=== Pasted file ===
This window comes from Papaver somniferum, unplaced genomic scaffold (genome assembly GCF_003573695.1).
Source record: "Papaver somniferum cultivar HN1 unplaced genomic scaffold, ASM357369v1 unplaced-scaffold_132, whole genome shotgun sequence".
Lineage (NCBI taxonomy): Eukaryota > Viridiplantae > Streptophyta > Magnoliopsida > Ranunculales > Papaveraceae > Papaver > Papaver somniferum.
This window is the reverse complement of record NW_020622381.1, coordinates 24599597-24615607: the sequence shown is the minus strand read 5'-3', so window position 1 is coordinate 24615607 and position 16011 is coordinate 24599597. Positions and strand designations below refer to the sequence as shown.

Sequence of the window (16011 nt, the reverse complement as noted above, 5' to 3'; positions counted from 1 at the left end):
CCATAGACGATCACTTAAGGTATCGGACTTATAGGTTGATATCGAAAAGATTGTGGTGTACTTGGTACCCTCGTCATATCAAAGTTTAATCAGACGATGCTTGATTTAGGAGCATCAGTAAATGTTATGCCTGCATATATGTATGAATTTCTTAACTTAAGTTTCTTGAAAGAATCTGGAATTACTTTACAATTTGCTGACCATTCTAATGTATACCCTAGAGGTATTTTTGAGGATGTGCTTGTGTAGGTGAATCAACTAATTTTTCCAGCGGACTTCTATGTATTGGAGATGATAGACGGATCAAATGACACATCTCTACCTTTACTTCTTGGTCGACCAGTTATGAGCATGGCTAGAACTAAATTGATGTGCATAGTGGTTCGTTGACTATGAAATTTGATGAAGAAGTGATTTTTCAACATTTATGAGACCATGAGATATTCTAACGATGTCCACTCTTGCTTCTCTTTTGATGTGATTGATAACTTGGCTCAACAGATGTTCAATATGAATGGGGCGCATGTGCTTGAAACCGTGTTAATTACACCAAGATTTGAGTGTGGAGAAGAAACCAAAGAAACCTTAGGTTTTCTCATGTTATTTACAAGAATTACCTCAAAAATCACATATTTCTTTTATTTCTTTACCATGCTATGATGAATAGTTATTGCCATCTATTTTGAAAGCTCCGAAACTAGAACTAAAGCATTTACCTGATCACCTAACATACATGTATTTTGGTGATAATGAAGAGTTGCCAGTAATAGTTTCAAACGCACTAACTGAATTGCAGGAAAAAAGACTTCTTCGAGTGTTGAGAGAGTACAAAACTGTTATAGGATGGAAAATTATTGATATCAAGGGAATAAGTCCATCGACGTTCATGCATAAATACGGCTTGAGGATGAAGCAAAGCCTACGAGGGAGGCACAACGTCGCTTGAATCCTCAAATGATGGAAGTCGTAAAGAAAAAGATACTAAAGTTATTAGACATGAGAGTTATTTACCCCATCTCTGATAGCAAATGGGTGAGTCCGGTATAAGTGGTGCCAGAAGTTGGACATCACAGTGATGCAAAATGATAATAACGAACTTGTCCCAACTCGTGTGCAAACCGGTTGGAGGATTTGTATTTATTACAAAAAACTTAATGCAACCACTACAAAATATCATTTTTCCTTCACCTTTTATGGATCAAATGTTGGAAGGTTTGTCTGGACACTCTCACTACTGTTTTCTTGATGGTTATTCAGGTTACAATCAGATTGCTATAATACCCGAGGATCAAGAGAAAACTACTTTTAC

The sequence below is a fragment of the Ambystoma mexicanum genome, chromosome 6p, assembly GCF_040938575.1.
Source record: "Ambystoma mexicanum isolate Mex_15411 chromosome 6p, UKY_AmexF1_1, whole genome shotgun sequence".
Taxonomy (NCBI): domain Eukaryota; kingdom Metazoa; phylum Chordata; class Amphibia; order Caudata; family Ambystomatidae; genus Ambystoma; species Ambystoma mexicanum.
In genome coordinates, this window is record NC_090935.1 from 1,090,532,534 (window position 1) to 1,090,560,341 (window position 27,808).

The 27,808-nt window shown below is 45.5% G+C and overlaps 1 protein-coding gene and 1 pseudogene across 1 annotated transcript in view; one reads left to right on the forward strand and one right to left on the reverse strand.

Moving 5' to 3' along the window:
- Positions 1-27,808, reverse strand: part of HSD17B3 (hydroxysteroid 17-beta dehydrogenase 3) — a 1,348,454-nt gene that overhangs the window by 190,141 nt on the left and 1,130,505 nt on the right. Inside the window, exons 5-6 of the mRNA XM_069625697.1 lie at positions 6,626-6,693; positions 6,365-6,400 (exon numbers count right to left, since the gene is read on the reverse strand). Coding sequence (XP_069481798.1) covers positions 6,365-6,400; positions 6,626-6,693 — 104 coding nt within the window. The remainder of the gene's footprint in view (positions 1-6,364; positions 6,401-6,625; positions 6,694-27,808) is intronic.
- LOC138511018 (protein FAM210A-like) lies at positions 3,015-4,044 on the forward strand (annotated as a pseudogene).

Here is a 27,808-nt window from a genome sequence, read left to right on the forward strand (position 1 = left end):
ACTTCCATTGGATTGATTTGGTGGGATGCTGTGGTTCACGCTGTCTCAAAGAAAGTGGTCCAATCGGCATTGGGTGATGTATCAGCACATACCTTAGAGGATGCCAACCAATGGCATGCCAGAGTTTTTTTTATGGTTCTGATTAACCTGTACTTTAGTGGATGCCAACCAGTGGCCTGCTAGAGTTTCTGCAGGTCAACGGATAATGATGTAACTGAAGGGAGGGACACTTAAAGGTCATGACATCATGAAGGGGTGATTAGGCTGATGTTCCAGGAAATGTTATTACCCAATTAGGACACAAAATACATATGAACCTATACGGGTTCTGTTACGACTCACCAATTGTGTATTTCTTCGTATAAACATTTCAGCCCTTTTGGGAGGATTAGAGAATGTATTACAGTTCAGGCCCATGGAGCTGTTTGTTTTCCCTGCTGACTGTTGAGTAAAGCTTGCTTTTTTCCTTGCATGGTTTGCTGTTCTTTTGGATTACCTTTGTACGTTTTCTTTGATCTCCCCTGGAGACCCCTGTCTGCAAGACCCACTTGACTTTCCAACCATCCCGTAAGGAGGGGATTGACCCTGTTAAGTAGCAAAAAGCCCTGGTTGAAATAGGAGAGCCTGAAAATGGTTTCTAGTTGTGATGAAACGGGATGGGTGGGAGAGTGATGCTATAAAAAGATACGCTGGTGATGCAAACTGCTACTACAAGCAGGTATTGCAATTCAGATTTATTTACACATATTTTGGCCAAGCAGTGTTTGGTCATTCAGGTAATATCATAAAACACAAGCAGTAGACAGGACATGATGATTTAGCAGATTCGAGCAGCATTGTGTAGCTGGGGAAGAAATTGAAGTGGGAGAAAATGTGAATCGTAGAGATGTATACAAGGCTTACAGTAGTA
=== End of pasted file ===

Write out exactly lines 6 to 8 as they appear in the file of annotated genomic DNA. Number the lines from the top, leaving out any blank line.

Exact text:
CCATAGACGATCACTTAAGGTATCGGACTTATAGGTTGATATCGAAAAGATTGTGGTGTACTTGGTACCCTCGTCATATCAAAGTTTAATCAGACGATGCTTGATTTAGGAGCATCAGTAAATGTTATGCCTGCATATATGTATGAATTTCTTAACTTAAGTTTCTTGAAAGAATCTGGAATTACTTTACAATTTGCTGACCATTCTAATGTATACCCTAGAGGTATTTTTGAGGATGTGCTTGTGTAGGTGAATCAACTAATTTTTCCAGCGGACTTCTATGTATTGGAGATGATAGACGGATCAAATGACACATCTCTACCTTTACTTCTTGGTCGACCAGTTATGAGCATGGCTAGAACTAAATTGATGTGCATAGTGGTTCGTTGACTATGAAATTTGATGAAGAAGTGATTTTTCAACATTTATGAGACCATGAGATATTCTAACGATGTCCACTCTTGCTTCTCTTTTGATGTGATTGATAACTTGGCTCAACAGATGTTCAATATGAATGGGGCGCATGTGCTTGAAACCGTGTTAATTACACCAAGATTTGAGTGTGGAGAAGAAACCAAAGAAACCTTAGGTTTTCTCATGTTATTTACAAGAATTACCTCAAAAATCACATATTTCTTTTATTTCTTTACCATGCTATGATGAATAGTTATTGCCATCTATTTTGAAAGCTCCGAAACTAGAACTAAAGCATTTACCTGATCACCTAACATACATGTATTTTGGTGATAATGAAGAGTTGCCAGTAATAGTTTCAAACGCACTAACTGAATTGCAGGAAAAAAGACTTCTTCGAGTGTTGAGAGAGTACAAAACTGTTATAGGATGGAAAATTATTGATATCAAGGGAATAAGTCCATCGACGTTCATGCATAAATACGGCTTGAGGATGAAGCAAAGCCTACGAGGGAGGCACAACGTCGCTTGAATCCTCAAATGATGGAAGTCGTAAAGAAAAAGATACTAAAGTTATTAGACATGAGAGTTATTTACCCCATCTCTGATAGCAAATGGGTGAGTCCGGTATAAGTGGTGCCAGAAGTTGGACATCACAGTGATGCAAAATGATAATAACGAACTTGTCCCAACTCGTGTGCAAACCGGTTGGAGGATTTGTATTTATTACAAAAAACTTAATGCAACCACTACAAAATATCATTTTTCCTTCACCTTTTATGGATCAAATGTTGGAAGGTTTGTCTGGACACTCTCACTACTGTTTTCTTGATGGTTATTCAGGTTACAATCAGATTGCTATAATACCCGAGGATCAAGAGAAAACTACTTTTAC

The sequence below is a fragment of the Ambystoma mexicanum genome, chromosome 6p, assembly GCF_040938575.1.
Source record: "Ambystoma mexicanum isolate Mex_15411 chromosome 6p, UKY_AmexF1_1, whole genome shotgun sequence".